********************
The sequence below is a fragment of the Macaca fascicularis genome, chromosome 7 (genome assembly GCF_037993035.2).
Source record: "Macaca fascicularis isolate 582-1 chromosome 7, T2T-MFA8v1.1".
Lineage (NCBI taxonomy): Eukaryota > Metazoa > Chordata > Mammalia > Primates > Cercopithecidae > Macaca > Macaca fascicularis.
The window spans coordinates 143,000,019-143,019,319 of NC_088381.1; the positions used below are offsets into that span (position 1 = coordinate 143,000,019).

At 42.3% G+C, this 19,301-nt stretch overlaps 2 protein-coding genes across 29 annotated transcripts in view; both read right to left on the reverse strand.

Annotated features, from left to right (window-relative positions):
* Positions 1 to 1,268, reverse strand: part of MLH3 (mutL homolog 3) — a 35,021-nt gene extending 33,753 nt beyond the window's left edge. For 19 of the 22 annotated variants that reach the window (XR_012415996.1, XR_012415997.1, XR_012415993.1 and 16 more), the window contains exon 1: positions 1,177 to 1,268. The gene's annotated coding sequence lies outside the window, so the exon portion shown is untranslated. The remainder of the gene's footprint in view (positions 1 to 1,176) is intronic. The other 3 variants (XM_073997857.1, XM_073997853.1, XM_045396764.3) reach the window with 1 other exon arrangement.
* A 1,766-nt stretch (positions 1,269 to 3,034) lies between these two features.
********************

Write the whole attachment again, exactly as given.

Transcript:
The sequence below is a fragment of the Macaca fascicularis genome, chromosome 7 (genome assembly GCF_037993035.2).
Source record: "Macaca fascicularis isolate 582-1 chromosome 7, T2T-MFA8v1.1".
Lineage (NCBI taxonomy): Eukaryota > Metazoa > Chordata > Mammalia > Primates > Cercopithecidae > Macaca > Macaca fascicularis.
The window spans coordinates 143,000,019-143,019,319 of NC_088381.1; the positions used below are offsets into that span (position 1 = coordinate 143,000,019).

At 42.3% G+C, this 19,301-nt stretch overlaps 2 protein-coding genes across 29 annotated transcripts in view; both read right to left on the reverse strand.

Annotated features, from left to right (window-relative positions):
* Positions 1 to 1,268, reverse strand: part of MLH3 (mutL homolog 3) — a 35,021-nt gene extending 33,753 nt beyond the window's left edge. For 19 of the 22 annotated variants that reach the window (XR_012415996.1, XR_012415997.1, XR_012415993.1 and 16 more), the window contains exon 1: positions 1,177 to 1,268. The gene's annotated coding sequence lies outside the window, so the exon portion shown is untranslated. The remainder of the gene's footprint in view (positions 1 to 1,176) is intronic. The other 3 variants (XM_073997857.1, XM_073997853.1, XM_045396764.3) reach the window with 1 other exon arrangement.
* A 1,766-nt stretch (positions 1,269 to 3,034) lies between these two features.